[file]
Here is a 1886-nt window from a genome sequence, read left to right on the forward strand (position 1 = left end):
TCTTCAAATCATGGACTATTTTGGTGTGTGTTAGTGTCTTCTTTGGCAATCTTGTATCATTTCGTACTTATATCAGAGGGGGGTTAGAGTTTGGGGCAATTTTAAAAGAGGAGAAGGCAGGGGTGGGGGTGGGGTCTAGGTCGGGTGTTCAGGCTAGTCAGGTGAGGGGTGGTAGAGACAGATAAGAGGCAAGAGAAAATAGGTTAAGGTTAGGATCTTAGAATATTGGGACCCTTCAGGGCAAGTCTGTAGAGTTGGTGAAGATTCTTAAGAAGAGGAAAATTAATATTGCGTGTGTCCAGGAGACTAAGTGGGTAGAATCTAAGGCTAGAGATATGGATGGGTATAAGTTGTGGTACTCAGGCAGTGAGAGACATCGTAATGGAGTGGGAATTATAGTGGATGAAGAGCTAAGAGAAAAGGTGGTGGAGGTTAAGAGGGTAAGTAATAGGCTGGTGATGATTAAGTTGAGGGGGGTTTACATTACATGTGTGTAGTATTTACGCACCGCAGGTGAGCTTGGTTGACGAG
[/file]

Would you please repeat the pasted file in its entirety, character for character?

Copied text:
Here is a 1886-nt window from a genome sequence, read left to right on the forward strand (position 1 = left end):
TCTTCAAATCATGGACTATTTTGGTGTGTGTTAGTGTCTTCTTTGGCAATCTTGTATCATTTCGTACTTATATCAGAGGGGGGTTAGAGTTTGGGGCAATTTTAAAAGAGGAGAAGGCAGGGGTGGGGGTGGGGTCTAGGTCGGGTGTTCAGGCTAGTCAGGTGAGGGGTGGTAGAGACAGATAAGAGGCAAGAGAAAATAGGTTAAGGTTAGGATCTTAGAATATTGGGACCCTTCAGGGCAAGTCTGTAGAGTTGGTGAAGATTCTTAAGAAGAGGAAAATTAATATTGCGTGTGTCCAGGAGACTAAGTGGGTAGAATCTAAGGCTAGAGATATGGATGGGTATAAGTTGTGGTACTCAGGCAGTGAGAGACATCGTAATGGAGTGGGAATTATAGTGGATGAAGAGCTAAGAGAAAAGGTGGTGGAGGTTAAGAGGGTAAGTAATAGGCTGGTGATGATTAAGTTGAGGGGGGTTTACATTACATGTGTGTAGTATTTACGCACCGCAGGTGAGCTTGGTTGACGAG